€13.35m back to Ireland as reserve fund money swap from EU to farmers continues for seventh year

€13.35m back to Ireland as reserve fund money swap from EU to farmers continues for seventh year
How "financial discipline"  works: for the past seven years, the EU had deducted 1.4% from direct payments to farmers and gave it back to them the year after.

For the seventh year, the reserve fund generated by 1.4% deduction from farmers’ CAP direct payments has been returned to them unspent.

Since the establishment of the crisis reserve in 2014, it never been used, and the money set aside each year was returned to farmers.

In April, there were proposals — from some MEPs, for example — that the €478 million reserve be used to help farmers get through the Covid-19 crisis.

But European Commissioner for Agriculture and Rural Development Janusz Wojciechowski said that activating the crisis reserve ultimately means less money for direct payments, namely the money that “our farmers constantly rely on.”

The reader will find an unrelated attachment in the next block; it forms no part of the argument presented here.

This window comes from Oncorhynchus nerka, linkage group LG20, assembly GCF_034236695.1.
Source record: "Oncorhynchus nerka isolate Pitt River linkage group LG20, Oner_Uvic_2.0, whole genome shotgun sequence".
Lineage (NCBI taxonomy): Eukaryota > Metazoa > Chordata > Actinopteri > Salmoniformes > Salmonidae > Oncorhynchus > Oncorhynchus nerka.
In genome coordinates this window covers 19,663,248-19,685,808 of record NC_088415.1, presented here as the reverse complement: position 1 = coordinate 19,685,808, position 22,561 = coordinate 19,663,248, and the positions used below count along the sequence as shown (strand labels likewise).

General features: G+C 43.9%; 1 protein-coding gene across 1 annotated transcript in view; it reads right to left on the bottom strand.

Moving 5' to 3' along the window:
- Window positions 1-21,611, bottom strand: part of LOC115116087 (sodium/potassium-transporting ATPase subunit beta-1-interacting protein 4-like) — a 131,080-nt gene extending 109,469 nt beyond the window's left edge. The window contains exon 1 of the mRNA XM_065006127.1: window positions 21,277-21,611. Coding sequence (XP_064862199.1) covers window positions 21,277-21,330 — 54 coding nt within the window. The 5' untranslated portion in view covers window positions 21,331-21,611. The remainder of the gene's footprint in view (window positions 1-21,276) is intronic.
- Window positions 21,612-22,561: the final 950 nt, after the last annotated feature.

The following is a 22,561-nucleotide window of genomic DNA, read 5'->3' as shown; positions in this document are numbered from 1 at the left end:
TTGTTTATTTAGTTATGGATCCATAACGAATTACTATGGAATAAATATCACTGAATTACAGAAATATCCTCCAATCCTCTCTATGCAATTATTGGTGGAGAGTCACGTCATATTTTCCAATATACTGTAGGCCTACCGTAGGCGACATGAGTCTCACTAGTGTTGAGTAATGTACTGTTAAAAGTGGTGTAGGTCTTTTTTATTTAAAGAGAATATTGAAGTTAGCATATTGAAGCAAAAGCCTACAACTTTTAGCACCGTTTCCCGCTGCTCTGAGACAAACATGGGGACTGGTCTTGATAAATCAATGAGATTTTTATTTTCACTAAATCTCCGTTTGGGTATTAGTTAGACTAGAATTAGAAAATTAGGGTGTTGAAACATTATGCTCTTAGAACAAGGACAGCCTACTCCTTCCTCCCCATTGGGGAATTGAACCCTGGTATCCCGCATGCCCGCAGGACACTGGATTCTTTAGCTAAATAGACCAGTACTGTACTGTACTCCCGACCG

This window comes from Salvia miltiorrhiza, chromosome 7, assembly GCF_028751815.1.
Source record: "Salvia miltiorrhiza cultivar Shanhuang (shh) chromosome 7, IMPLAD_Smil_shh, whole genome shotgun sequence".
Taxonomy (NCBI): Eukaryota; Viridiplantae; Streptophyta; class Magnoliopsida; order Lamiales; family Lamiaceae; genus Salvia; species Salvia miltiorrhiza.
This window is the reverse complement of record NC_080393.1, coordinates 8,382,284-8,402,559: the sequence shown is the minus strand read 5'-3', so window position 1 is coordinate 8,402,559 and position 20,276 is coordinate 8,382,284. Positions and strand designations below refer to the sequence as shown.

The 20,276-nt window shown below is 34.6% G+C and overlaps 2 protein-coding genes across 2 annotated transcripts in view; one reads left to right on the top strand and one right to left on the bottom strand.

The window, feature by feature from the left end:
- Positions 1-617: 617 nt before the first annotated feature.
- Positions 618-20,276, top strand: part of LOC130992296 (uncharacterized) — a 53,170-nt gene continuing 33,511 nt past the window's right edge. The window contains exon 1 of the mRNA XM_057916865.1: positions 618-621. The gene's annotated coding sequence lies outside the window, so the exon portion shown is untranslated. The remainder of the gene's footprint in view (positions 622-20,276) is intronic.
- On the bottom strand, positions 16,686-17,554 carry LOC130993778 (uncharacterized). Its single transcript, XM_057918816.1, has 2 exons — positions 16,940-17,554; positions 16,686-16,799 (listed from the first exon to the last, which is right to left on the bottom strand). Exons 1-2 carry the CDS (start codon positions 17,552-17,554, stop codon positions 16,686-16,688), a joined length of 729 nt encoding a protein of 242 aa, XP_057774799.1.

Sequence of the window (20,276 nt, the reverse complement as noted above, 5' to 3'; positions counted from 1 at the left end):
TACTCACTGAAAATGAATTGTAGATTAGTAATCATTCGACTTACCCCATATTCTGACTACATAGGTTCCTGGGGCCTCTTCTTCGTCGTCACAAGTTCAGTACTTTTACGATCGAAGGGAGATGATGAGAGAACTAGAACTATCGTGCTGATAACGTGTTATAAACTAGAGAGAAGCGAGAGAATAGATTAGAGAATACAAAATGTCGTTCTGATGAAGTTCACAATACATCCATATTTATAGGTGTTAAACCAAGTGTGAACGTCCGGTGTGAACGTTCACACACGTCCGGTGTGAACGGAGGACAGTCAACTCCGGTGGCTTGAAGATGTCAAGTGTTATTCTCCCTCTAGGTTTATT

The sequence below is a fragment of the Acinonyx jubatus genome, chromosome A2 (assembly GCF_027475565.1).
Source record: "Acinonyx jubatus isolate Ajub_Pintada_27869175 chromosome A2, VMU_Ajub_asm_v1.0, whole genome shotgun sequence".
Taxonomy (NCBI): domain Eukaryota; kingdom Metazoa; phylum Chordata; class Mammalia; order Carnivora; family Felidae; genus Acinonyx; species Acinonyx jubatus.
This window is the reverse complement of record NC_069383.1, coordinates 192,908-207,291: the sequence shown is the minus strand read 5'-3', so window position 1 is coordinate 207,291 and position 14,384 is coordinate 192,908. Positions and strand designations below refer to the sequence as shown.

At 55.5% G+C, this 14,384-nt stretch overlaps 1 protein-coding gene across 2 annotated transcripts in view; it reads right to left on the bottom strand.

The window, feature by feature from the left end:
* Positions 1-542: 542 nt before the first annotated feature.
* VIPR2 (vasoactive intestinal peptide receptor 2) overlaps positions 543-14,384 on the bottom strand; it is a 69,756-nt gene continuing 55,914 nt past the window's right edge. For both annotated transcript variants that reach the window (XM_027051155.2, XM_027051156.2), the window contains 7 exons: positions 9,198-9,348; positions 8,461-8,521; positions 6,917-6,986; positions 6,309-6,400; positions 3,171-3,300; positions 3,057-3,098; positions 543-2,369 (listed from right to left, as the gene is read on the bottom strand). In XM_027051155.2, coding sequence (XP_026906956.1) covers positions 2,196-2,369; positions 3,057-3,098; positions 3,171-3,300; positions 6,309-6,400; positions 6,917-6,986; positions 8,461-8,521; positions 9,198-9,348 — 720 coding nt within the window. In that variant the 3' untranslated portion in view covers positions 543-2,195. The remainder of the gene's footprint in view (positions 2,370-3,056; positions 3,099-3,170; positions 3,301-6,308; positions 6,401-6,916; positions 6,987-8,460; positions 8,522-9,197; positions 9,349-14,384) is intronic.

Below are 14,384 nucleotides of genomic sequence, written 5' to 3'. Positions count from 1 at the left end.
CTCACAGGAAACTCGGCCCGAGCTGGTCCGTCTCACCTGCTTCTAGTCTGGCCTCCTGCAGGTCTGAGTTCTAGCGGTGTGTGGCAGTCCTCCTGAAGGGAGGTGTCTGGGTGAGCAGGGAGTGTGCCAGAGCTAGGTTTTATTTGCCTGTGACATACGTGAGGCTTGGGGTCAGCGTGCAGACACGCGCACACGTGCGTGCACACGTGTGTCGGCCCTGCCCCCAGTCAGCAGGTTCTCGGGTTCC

“This would not appear to be a good move in the current crisis,” said Commissioner Wojciechowski.

In addition to creating the crisis reserve each year, the financial discipline mechanism can also be used to ensure expenditure on direct payments and measures to regulate agricultural markets stay within annual limits of the overall seven-year EU budget.

CAP legislation requires that amounts generated by financial discipline which remain available at the end of the financial year be reimbursed to farmers.

In Ireland, the reimbursement of €13.35m from the 2019 financial discipline to almost 100,000 farmers was announced last week by Agriculture Minister Michael Creed.

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